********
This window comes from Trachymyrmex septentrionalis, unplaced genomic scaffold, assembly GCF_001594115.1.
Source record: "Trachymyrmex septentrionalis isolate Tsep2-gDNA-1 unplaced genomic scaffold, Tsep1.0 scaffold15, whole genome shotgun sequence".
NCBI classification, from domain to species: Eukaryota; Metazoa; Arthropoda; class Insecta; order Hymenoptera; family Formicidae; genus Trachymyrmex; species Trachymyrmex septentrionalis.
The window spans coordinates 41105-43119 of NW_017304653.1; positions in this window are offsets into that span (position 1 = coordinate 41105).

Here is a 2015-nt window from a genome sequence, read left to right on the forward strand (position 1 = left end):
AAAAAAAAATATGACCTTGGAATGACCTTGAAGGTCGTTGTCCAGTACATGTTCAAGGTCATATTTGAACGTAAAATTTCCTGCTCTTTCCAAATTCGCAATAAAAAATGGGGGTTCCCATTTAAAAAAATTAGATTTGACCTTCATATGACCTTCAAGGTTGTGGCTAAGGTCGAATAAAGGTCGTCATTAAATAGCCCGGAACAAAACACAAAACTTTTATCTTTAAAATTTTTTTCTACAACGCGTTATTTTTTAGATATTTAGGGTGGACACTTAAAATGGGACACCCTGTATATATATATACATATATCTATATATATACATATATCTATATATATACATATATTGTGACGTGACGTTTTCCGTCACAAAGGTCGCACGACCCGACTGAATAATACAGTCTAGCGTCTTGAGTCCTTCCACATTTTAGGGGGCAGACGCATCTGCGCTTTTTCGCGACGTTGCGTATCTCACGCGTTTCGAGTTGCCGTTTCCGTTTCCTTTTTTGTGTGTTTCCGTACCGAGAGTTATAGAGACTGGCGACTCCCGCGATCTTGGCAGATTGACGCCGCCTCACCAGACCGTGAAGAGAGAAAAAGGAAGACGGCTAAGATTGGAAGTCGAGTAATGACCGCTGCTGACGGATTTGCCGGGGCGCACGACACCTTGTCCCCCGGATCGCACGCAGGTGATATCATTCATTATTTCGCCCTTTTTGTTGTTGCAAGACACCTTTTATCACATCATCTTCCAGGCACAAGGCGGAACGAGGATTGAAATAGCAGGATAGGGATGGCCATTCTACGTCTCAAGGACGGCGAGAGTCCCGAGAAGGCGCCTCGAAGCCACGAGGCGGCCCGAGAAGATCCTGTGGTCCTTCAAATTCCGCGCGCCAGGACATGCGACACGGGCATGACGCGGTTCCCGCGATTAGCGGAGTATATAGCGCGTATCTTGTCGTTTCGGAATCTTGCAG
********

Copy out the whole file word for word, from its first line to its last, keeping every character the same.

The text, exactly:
This window comes from Trachymyrmex septentrionalis, unplaced genomic scaffold, assembly GCF_001594115.1.
Source record: "Trachymyrmex septentrionalis isolate Tsep2-gDNA-1 unplaced genomic scaffold, Tsep1.0 scaffold15, whole genome shotgun sequence".
NCBI classification, from domain to species: Eukaryota; Metazoa; Arthropoda; class Insecta; order Hymenoptera; family Formicidae; genus Trachymyrmex; species Trachymyrmex septentrionalis.
The window spans coordinates 41105-43119 of NW_017304653.1; positions in this window are offsets into that span (position 1 = coordinate 41105).

Here is a 2015-nt window from a genome sequence, read left to right on the forward strand (position 1 = left end):
AAAAAAAAATATGACCTTGGAATGACCTTGAAGGTCGTTGTCCAGTACATGTTCAAGGTCATATTTGAACGTAAAATTTCCTGCTCTTTCCAAATTCGCAATAAAAAATGGGGGTTCCCATTTAAAAAAATTAGATTTGACCTTCATATGACCTTCAAGGTTGTGGCTAAGGTCGAATAAAGGTCGTCATTAAATAGCCCGGAACAAAACACAAAACTTTTATCTTTAAAATTTTTTTCTACAACGCGTTATTTTTTAGATATTTAGGGTGGACACTTAAAATGGGACACCCTGTATATATATATACATATATCTATATATATACATATATCTATATATATACATATATTGTGACGTGACGTTTTCCGTCACAAAGGTCGCACGACCCGACTGAATAATACAGTCTAGCGTCTTGAGTCCTTCCACATTTTAGGGGGCAGACGCATCTGCGCTTTTTCGCGACGTTGCGTATCTCACGCGTTTCGAGTTGCCGTTTCCGTTTCCTTTTTTGTGTGTTTCCGTACCGAGAGTTATAGAGACTGGCGACTCCCGCGATCTTGGCAGATTGACGCCGCCTCACCAGACCGTGAAGAGAGAAAAAGGAAGACGGCTAAGATTGGAAGTCGAGTAATGACCGCTGCTGACGGATTTGCCGGGGCGCACGACACCTTGTCCCCCGGATCGCACGCAGGTGATATCATTCATTATTTCGCCCTTTTTGTTGTTGCAAGACACCTTTTATCACATCATCTTCCAGGCACAAGGCGGAACGAGGATTGAAATAGCAGGATAGGGATGGCCATTCTACGTCTCAAGGACGGCGAGAGTCCCGAGAAGGCGCCTCGAAGCCACGAGGCGGCCCGAGAAGATCCTGTGGTCCTTCAAATTCCGCGCGCCAGGACATGCGACACGGGCATGACGCGGTTCCCGCGATTAGCGGAGTATATAGCGCGTATCTTGTCGTTTCGGAATCTTGCAG